As we all approach the holidays, I will do more than remember these stories. I will try to make the most of every opportunity I have to answer the call of a banging bowl. Not only does it mean the world to those who are trying to sound the alarm with their wooden spoons, but it has an everlasting impact on oneself (just as Mike Huckabee shared). You never know if it’s going to be your last moment (or theirs). That’s why it’s important to make every moment count and to have the greatest impact possible! You never know when it’s going to end. For my family and I, Uncle Brett was taken so suddenly and tragically (by accident). For Mike Huckabee, it was gradual and they had to watch the process of death unfold before them each and every day. I don’t know which is more painfully difficult. I don’t think there is any way to compare because each situation is a unique horror all its own. Though, we all stand to gain the same opportunities, which are to grow in faith and maturity and to learn to appreciate and love both friends and strangers even more (which C.S. Lewis talks about in “A Grief Observed”. I HIGHLY recommend reading it!!).

Pain is a raw thing. Like anything that’s raw, it can be a hot and time consuming process to go through the heat and the flames that sear our hearts. But, as one of our pastors always says: “Feel the heat; face the fire; find the gold.” As we feel the heat and the pressure of each trying situation, we are obligated to face them. If we boldly confront the pain and embrace the gold we are meant to find in it, we will be all the richer for it. The heat isn’t a pleasant thing, but through it, we are refined and “steamed to perfection” and it “brings out the flavor” of our character into a better and more savory taste. We have more to offer the world after going through such times of testing, and it’s in that way that those times of pain can be a gift. Though, it’s up to us to make the most of it. It reminds me of a forward someone shared with me about an egg, a carrot, and some coffee grounds. Hot water does different things to each of them. Some are like the egg and they become hardened. Others are like the carrot and they become mushy and fall apart. Still others become like the coffee grounds in which the hot water brings out their flavor and the process ends up producing a beautiful end product. With each object, the effects of the hot water can’t be avoided or undone. The object will forever be changed after coming into contact with the hot water. The only choice we have in the matter is our reaction to the water. So, the question is, which of these three things will we choose to be?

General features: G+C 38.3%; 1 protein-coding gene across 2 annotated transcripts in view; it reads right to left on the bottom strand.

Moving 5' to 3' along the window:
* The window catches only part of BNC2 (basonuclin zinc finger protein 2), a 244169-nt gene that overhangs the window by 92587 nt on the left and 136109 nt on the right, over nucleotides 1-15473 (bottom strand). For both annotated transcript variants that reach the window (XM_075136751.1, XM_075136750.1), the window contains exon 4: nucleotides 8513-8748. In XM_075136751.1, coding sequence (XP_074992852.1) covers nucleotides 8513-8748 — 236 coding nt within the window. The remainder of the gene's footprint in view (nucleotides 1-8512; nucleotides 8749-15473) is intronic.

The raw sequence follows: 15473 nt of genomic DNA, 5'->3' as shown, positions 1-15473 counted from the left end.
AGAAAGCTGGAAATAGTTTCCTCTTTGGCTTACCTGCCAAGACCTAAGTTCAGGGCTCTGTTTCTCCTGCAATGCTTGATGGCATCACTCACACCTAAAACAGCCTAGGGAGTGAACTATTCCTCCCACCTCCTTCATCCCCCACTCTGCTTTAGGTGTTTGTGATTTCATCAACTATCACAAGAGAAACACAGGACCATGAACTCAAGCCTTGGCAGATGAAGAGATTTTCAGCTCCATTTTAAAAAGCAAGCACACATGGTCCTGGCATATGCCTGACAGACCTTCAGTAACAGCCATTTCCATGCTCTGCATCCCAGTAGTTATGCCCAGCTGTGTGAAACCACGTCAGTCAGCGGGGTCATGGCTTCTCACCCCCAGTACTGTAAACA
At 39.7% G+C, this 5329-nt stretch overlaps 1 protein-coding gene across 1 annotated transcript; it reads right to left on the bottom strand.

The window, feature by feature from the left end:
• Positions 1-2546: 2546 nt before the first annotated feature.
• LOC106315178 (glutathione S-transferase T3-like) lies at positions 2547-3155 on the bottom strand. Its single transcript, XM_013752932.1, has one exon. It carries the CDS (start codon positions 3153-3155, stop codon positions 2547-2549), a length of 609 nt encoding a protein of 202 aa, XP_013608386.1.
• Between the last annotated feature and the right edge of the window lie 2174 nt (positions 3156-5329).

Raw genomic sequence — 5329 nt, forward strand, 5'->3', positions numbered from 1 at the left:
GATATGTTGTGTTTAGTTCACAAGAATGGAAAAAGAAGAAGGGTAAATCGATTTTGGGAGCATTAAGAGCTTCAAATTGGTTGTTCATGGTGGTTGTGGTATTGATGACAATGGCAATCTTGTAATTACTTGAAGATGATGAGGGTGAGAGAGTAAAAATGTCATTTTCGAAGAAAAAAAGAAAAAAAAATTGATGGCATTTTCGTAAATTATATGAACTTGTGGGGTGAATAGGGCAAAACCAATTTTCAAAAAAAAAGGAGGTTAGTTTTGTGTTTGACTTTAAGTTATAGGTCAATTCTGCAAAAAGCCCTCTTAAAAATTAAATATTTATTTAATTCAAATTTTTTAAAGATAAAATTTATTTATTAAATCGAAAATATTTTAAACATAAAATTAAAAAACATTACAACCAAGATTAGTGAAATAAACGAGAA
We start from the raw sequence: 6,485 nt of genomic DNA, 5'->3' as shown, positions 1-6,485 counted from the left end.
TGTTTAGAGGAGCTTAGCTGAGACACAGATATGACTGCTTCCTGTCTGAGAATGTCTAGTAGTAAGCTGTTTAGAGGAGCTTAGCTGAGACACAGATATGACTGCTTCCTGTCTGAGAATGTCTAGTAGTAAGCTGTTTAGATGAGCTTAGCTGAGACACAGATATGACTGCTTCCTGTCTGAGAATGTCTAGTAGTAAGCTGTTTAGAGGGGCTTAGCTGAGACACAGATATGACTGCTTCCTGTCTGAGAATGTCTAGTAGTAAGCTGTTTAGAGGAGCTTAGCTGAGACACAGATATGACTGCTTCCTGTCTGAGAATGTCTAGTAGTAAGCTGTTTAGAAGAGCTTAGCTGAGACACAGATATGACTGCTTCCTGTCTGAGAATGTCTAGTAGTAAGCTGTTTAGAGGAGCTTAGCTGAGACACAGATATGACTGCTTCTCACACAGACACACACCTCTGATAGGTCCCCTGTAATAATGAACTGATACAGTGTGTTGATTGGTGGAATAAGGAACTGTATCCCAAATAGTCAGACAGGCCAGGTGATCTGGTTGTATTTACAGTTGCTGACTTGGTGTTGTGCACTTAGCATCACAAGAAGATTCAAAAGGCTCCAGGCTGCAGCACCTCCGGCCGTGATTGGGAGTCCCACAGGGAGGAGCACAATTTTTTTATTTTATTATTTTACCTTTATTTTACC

Grace and peace to all of you, my dear friends!! May you all be blessed as you face each day! Every day is a wonderful new day that the Lord has made; one to rejoice and be glad of, regardless of our good or bad circumstances. We have the promise that everything will work out (Romans 8:28). Embrace it and believe it! Cherish every moment and make the most of every opportunity (and may you never look at a steel bowl or wooden spoon the same way again). Above all, allow each experience to shape you in a positive way that will glorify His Name! God bless you all!


Shane Gilreath said...

I struggle with the "find the gold" mentality. In a sense, everything happens for a reason and has a silver lining. I don't and can't always find that, though, without doubt, there are lessons to learn throughout life.

But I admire you dedication to Governor Huckabee. He's certainly an admirable man, president or not.

Melissa said...

Do you think you're a pessimist, Shane? We both know that you're no dummy, so it's not like you're incapable of finding a good lesson in something. Cheer up! :)

Yes, he definitely is admirable and principled. I'm glad that he chose not to fade away after the election and that he continues to bless others by sharing his gifts with the world.

Shane Gilreath said...

No, in general, I don't think I'm a pessimist, but in a certain mindframe, I think we all can be. I just think that our fates are often tied to someone else. So, even something that's destined to be, doesn't always happen, either because we exercise our freewill and choose another door, or someone else does that alters our path. I'm a big believer in freewill, but I think it has consequences.